I had been talking about deadlocks few hundreds of times, worked on it few tens of times, questioned in most of the interviews. I will give an attempt to document Deadlock basics in this Blog! By Wiki definition, deadlock is a situation in which two or more competing actions are each waiting for the other to finish, and thus neither ever does.
In SQL server, Deadlocks are not captured in logs by default (Traceflag is not required to capture in Profiler), Traceflags must be enabled to capture deadlock. 1204 is an option and 1222 is other traceflag which was introduced from SQL 2005 with better information!
How to Check, Enable, Disable Traceflags?
--How to verify which traces are already enabled on your SQL Server? DBCC TRACESTATUS() -- Traces enabled on specific session DBCC TRACESTATUS(-1) -- Global Traces -- How to Switch ON and OFF the traces – Traces can be enabled only on specific Session or globaly (-1 option indicates Global): -- Enable Traces DBCC TRACEON (1204, -1) DBCC TRACEON (1222, -1) -- Disable Traces DBCC TRACEOFF (1204, -1) DBCC TRACEOFF (1222, -1)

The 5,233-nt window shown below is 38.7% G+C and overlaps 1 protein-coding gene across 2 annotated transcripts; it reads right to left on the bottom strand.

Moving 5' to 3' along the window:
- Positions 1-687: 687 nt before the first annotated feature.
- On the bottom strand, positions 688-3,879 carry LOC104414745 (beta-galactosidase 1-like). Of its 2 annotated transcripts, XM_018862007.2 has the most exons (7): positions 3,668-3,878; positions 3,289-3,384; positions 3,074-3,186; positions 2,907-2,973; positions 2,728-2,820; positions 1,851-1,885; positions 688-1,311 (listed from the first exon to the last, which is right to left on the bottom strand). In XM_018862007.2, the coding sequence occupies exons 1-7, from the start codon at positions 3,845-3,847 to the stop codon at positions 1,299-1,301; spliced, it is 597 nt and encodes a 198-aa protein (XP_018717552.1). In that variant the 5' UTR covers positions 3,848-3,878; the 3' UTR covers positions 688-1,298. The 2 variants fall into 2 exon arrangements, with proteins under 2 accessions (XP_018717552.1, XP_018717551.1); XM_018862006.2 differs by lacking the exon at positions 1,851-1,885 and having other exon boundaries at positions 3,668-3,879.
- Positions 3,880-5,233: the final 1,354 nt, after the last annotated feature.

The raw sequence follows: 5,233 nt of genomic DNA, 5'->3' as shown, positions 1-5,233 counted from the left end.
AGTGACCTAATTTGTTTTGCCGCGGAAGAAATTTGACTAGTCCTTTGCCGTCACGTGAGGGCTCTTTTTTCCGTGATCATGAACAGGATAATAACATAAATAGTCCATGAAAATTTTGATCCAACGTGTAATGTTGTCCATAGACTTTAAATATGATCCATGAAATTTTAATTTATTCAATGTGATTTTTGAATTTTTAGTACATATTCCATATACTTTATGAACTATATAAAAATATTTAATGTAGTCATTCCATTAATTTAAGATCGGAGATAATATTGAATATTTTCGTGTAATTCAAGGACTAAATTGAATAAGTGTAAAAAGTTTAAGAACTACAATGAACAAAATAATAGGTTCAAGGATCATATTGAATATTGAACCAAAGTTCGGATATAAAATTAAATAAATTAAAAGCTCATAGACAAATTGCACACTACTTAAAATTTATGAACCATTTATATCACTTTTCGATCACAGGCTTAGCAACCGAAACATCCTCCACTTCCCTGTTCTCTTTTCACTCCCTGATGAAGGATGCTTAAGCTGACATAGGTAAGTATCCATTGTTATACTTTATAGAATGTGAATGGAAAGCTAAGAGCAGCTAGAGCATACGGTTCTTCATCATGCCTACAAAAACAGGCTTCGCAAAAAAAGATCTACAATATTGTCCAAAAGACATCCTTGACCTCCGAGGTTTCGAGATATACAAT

Simple Example to create a deadlock:
--First Session USE TEMPDB GO CREATE TABLE t1 (t1c1 INT) INSERT t1 VALUES(1) CREATE TABLE t2 (t2c1 INT) INSERT t2 VALUES(1) BEGIN TRAN UPDATE t1 SET t1c1 = 2 --Run in second connection USE tempdb BEGIN TRAN UPDATE t2 SET t2c1 = 2 select @@SPID GO UPDATE t1 SET t1c1 = 2 --Run in first connection select @@SPID GO UPDATE t2 SET t2c1 = 2 -- You will see the deadlock
From SQL 2012, Deadlock information can be captured from events into XML Format, save it in .xdl format to open in graphical format (in SSMS)
To my experience, the impact is minimal due to enabling these traces. I normally enable 1222 traceflag only!
Detailed information about Deadlocks: https://www.simple-talk.com/sql/database-administration/handling-deadlocks-in-sql-server/
I liked this blog which talks about analyzing deadlocks (Parallel thread Deadlocks)